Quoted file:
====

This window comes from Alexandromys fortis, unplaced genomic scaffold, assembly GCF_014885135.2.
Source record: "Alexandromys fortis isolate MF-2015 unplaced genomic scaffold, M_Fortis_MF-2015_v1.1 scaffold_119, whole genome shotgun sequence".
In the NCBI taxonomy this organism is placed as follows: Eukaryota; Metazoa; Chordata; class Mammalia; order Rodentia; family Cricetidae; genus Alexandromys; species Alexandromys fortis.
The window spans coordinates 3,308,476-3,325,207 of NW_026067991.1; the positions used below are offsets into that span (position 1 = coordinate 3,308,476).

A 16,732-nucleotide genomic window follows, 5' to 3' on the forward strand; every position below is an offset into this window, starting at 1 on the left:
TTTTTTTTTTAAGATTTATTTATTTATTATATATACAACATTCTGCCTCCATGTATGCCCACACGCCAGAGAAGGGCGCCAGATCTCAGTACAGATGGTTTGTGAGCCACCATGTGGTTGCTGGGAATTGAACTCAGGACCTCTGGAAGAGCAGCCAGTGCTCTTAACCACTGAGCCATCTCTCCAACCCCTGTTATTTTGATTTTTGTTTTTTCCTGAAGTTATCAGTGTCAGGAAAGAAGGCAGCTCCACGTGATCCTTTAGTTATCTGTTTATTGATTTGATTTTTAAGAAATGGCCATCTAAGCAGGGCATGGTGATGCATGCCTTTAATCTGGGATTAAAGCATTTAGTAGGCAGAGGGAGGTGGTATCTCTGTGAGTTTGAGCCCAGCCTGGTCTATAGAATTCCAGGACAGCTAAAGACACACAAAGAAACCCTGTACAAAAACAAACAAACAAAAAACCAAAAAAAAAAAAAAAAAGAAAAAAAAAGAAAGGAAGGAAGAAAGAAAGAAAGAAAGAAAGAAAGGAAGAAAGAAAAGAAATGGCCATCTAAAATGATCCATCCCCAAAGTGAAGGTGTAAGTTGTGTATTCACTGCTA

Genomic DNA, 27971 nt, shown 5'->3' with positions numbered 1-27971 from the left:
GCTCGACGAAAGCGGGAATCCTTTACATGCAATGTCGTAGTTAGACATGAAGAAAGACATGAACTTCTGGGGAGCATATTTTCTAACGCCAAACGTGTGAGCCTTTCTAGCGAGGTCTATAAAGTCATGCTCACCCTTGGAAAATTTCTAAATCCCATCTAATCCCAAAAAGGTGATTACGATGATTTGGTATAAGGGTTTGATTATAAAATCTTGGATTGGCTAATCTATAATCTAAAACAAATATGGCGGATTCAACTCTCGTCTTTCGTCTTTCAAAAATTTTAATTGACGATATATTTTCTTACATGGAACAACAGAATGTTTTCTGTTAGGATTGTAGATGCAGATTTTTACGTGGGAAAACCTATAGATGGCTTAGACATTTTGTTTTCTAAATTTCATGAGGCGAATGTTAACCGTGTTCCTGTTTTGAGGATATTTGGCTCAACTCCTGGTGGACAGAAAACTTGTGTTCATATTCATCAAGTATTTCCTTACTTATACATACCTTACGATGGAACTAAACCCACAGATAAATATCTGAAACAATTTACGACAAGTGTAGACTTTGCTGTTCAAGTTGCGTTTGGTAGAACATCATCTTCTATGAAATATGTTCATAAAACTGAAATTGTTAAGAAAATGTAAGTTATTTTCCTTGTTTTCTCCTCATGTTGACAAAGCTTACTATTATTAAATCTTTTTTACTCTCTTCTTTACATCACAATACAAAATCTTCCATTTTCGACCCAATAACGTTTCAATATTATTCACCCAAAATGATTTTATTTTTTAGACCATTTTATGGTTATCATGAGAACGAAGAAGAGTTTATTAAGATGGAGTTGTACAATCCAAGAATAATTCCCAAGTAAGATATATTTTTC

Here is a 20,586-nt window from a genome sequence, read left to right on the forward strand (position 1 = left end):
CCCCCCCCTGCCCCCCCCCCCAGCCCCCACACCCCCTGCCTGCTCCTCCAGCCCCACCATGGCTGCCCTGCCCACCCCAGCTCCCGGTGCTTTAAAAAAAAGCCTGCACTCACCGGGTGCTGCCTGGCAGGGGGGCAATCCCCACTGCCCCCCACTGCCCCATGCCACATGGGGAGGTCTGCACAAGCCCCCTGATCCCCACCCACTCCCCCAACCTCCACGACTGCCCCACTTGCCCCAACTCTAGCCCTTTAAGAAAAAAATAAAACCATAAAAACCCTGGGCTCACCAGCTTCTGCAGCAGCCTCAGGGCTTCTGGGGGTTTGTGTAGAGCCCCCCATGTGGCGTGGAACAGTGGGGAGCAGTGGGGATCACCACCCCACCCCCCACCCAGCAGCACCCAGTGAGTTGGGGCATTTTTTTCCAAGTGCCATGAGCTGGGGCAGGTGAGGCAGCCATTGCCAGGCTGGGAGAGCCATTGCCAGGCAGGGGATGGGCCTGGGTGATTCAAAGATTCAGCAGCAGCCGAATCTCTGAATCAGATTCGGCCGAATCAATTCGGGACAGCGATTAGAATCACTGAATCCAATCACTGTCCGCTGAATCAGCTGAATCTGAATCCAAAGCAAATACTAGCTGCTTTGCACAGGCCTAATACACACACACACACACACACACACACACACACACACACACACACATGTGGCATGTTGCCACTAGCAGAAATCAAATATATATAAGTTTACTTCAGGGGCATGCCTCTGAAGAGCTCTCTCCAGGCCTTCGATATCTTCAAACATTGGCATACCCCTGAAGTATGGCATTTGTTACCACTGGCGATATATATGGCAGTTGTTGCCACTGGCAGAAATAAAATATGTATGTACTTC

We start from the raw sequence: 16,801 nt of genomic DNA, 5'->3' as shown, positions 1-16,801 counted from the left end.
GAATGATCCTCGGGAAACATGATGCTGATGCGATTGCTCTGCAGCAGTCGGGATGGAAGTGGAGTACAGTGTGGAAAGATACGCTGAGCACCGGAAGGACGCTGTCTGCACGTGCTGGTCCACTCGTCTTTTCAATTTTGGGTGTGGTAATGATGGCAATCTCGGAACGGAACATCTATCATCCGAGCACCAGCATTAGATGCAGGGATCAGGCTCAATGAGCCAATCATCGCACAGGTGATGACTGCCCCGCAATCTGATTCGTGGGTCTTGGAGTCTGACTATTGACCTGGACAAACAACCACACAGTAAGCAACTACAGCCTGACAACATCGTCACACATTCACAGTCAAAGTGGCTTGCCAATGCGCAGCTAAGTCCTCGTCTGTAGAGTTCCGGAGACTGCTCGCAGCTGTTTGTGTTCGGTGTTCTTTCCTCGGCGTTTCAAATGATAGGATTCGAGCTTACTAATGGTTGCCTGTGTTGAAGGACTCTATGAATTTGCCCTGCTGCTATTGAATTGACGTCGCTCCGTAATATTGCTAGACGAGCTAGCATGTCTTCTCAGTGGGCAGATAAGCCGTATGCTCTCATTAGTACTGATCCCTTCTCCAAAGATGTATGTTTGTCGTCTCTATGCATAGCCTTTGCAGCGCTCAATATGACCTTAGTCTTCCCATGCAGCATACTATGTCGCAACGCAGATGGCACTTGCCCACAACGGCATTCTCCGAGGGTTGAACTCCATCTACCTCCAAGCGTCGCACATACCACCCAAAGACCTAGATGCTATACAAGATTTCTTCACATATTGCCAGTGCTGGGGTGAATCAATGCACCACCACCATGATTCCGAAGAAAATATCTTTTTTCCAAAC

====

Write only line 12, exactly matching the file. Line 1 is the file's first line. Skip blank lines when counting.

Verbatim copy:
GAATGATCCTCGGGAAACATGATGCTGATGCGATTGCTCTGCAGCAGTCGGGATGGAAGTGGAGTACAGTGTGGAAAGATACGCTGAGCACCGGAAGGACGCTGTCTGCACGTGCTGGTCCACTCGTCTTTTCAATTTTGGGTGTGGTAATGATGGCAATCTCGGAACGGAACATCTATCATCCGAGCACCAGCATTAGATGCAGGGATCAGGCTCAATGAGCCAATCATCGCACAGGTGATGACTGCCCCGCAATCTGATTCGTGGGTCTTGGAGTCTGACTATTGACCTGGACAAACAACCACACAGTAAGCAACTACAGCCTGACAACATCGTCACACATTCACAGTCAAAGTGGCTTGCCAATGCGCAGCTAAGTCCTCGTCTGTAGAGTTCCGGAGACTGCTCGCAGCTGTTTGTGTTCGGTGTTCTTTCCTCGGCGTTTCAAATGATAGGATTCGAGCTTACTAATGGTTGCCTGTGTTGAAGGACTCTATGAATTTGCCCTGCTGCTATTGAATTGACGTCGCTCCGTAATATTGCTAGACGAGCTAGCATGTCTTCTCAGTGGGCAGATAAGCCGTATGCTCTCATTAGTACTGATCCCTTCTCCAAAGATGTATGTTTGTCGTCTCTATGCATAGCCTTTGCAGCGCTCAATATGACCTTAGTCTTCCCATGCAGCATACTATGTCGCAACGCAGATGGCACTTGCCCACAACGGCATTCTCCGAGGGTTGAACTCCATCTACCTCCAAGCGTCGCACATACCACCCAAAGACCTAGATGCTATACAAGATTTCTTCACATATTGCCAGTGCTGGGGTGAATCAATGCACCACCACCATGATTCCGAAGAAAATATCTTTTTTCCAAAC